34th America's Cup: multihulls!

Discussion in 'Multihulls' started by Doug Lord, Sep 13, 2010.

  1. powerabout
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    powerabout Senior Member

    I missed the last day, did Australia win?
     
  2. Mikko Brummer
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    Mikko Brummer Senior Member

    A little off topic, sorry... we used a (guerney) flap in our 470 sails in the -90's - the sails won the worlds in 1997. In wind tunnel testing, the effect was dramatic for a 2D-profile carbon wing, but less so for real, sloop sails of a 470. Attached wind tunnel test pic, force measurements, and the flap in the 470 main sailing in -96 Olympics.
     

    Attached Files:

  3. capt vimes
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    capt vimes Senior Member

    i do not know what you looked at?
    helmets - i do not care
    wings - there is a NZ flag very clearly to bee seen, just not as big as on oracle - probably you did not recognize it since it has no stripes in it...
    hulls - "new zealand" is written on it in big letters.. even twice per hull!
    regarding the fern:
    http://en.wikipedia.org/wiki/Silver_fern_flag
    it is registered and "...may be used as an unofficial flag of New Zealand. The silver fern itself is a quasi-national emblem, being used for various official symbols, including the coat of arms of New Zealand and the New Zealand one dollar coin."

    it is just plain bollocks what you right here...
     

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  4. petereng
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    petereng Senior Member

    SAS System

    OK heres a quick SAS system. It works exactly like the suspension on a car wheel. A spring and a shock absorber. The trimmer is locked out when travelling but the trimmer can unlock and trim/preset it as required. The spring acts against the foil load and the "shock absorber" is the damper. The systems neutral position is 10deg AoA so it can take off. The spring rate is set to balance at about 5deg and the boats trim creates the dynamic response. Its not fully detailed but it will show the main features required. It has no stored energy. Once they got the spring rate, damper value and preset AoA right it would look after itself just like a car wheel does on bumps. The trimmer would have a chart in front of him generated by training data. It would have speed and AoA ranges. So he can read his speedo and adjust the trim to the chart or by feel and anticipation. But if they got the values right it would nearly look after itself. Oh yes, if the heave (up movement) is too much for the SAS to handle the foil breaks the surface and the area gets smaller, so the lift drops immediately. Doing this exercise shows me that its actually OK to have a smaller foil and optimise for 30-40kn say and use a high lift foil to get it out of the water. Say a Cl=2+ Also we can make a non linear spring/hydraulic to match the load rate better. Cheers Peter S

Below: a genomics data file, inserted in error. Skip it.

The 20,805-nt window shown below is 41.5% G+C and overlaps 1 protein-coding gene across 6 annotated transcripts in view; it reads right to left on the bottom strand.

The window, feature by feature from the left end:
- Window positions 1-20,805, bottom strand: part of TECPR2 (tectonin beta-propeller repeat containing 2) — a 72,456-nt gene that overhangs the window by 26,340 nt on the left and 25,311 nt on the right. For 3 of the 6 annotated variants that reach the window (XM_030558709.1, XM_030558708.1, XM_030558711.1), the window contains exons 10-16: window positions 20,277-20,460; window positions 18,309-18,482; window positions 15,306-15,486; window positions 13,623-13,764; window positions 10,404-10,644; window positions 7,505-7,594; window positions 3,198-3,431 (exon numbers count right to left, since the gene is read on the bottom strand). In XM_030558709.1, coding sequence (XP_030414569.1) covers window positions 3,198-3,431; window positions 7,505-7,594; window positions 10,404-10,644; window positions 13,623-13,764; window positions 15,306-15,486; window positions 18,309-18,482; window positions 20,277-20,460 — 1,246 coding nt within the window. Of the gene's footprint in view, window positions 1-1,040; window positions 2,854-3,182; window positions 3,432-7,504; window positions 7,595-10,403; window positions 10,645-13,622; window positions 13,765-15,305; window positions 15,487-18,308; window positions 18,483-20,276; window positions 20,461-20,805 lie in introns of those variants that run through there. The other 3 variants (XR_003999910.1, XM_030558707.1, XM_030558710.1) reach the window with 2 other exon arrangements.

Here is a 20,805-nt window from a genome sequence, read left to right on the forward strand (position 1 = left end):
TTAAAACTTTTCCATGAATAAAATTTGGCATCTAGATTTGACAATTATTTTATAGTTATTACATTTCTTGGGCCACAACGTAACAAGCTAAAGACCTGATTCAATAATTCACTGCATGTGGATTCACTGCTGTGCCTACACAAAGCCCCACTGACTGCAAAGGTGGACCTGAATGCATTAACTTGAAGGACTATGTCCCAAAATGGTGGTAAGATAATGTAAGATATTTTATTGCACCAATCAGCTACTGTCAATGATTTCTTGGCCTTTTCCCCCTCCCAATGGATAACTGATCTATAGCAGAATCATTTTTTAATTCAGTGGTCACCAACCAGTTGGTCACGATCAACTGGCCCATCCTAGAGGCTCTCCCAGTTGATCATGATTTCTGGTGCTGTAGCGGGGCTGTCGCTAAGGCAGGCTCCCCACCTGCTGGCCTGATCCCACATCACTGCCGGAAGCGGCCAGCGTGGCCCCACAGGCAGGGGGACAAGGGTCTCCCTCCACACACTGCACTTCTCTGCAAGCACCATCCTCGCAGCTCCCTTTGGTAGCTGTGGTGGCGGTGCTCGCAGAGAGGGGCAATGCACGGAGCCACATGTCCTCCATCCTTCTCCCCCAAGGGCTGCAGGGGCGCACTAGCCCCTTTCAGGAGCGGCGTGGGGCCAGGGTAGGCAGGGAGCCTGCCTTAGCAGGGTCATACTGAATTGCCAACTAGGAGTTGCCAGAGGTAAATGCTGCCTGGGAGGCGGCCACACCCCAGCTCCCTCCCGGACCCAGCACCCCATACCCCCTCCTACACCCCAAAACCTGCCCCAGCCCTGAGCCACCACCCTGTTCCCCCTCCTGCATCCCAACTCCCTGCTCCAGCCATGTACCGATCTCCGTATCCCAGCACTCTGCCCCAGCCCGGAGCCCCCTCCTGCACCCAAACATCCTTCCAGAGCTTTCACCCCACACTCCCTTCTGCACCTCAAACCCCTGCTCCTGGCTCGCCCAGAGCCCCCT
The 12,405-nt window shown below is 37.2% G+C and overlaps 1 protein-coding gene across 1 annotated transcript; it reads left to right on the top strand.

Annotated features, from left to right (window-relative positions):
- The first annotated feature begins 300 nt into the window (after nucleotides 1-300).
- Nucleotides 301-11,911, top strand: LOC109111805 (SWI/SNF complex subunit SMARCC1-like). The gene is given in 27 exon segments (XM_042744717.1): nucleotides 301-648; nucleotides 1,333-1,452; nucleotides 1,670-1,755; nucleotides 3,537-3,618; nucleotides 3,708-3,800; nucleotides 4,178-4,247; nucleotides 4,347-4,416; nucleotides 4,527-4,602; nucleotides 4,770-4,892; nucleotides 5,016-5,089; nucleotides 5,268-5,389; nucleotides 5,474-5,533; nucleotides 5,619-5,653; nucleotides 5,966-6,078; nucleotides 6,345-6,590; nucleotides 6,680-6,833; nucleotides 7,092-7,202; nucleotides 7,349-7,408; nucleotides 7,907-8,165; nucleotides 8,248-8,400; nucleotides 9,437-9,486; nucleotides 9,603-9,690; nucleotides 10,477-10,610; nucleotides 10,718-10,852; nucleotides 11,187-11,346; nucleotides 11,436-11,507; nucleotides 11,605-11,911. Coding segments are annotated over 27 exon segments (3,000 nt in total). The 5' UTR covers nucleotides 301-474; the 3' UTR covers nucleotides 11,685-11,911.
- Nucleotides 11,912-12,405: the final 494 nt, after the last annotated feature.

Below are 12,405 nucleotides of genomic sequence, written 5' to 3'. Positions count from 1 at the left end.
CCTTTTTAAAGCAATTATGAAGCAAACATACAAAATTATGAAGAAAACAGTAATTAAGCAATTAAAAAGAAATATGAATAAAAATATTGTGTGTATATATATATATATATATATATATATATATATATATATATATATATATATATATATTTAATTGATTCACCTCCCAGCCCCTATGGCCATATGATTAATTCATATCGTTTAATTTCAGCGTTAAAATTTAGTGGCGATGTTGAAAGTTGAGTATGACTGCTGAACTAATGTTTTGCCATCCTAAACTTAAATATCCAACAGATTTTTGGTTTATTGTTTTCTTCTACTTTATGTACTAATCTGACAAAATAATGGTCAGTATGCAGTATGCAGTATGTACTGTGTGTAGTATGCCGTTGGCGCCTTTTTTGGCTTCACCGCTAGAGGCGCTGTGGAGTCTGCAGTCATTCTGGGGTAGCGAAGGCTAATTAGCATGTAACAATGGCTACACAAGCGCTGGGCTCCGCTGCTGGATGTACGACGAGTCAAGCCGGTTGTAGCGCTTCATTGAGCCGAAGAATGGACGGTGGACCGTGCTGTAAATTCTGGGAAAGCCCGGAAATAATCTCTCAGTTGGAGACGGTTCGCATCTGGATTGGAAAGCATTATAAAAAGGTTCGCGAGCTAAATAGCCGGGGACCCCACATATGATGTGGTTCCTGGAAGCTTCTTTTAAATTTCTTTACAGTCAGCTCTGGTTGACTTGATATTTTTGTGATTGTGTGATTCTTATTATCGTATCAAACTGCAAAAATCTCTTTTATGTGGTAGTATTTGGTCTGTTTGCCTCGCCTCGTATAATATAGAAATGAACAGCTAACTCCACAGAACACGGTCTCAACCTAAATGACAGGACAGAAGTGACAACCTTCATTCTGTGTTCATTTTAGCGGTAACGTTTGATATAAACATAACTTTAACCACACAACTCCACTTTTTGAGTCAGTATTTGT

I've just added an article I wrote for last months Australian Multihull Magazine.
     

    Attached Files:

    Last edited: Sep 27, 2013
  5. laukejas
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    laukejas Senior Member

    Thanks, well, 3 hours of my life written off :D


    Well, I'm actually 23, and I've only been into learning about sailing for about 3 years (and just a few days of actual sailing), so I guess I must be closer in age to these "20-year old kids" than to you, old salts, :) but even though I wasn't there to see the old AC's - I watched recordings on Youtube and elsewhere - I still feel that AC was more beautiful before.

    Yeah, that's the sad truth. Technology in sport is something like a one way street: once you go there, it feels disappointing to almost everyone to go back to the "old ways". That's why, I believe, one should carefully consider before going further up that street, as this event might leave something valuable and irreplaceable behind as it heads down, chasing technologies of the future.
    I'm sad to see that at least in current AC's direction, improvement in technology seems driven by "size matters" philosophy. Myself, I find that working in tight constrains, finding elegant and simple, compact, yet universal solutions is the true beauty of technology improvement. Everybody knows that if you throw in a longer hull, a bigger sail or a couple of foils, you'll get totally new speeds, but sticking with same general parameters and still managing to achieve better performance by tiny changes in sail shape, hull shape, boat balance, etc. is the true mastery of this art. That's why I wished AC would be raced with IACC or some similar class boats. These were simple and elegant, with much room for improvement. Subtle improvement. That's what makes technology amazing. Maximum efficiency in same constrains.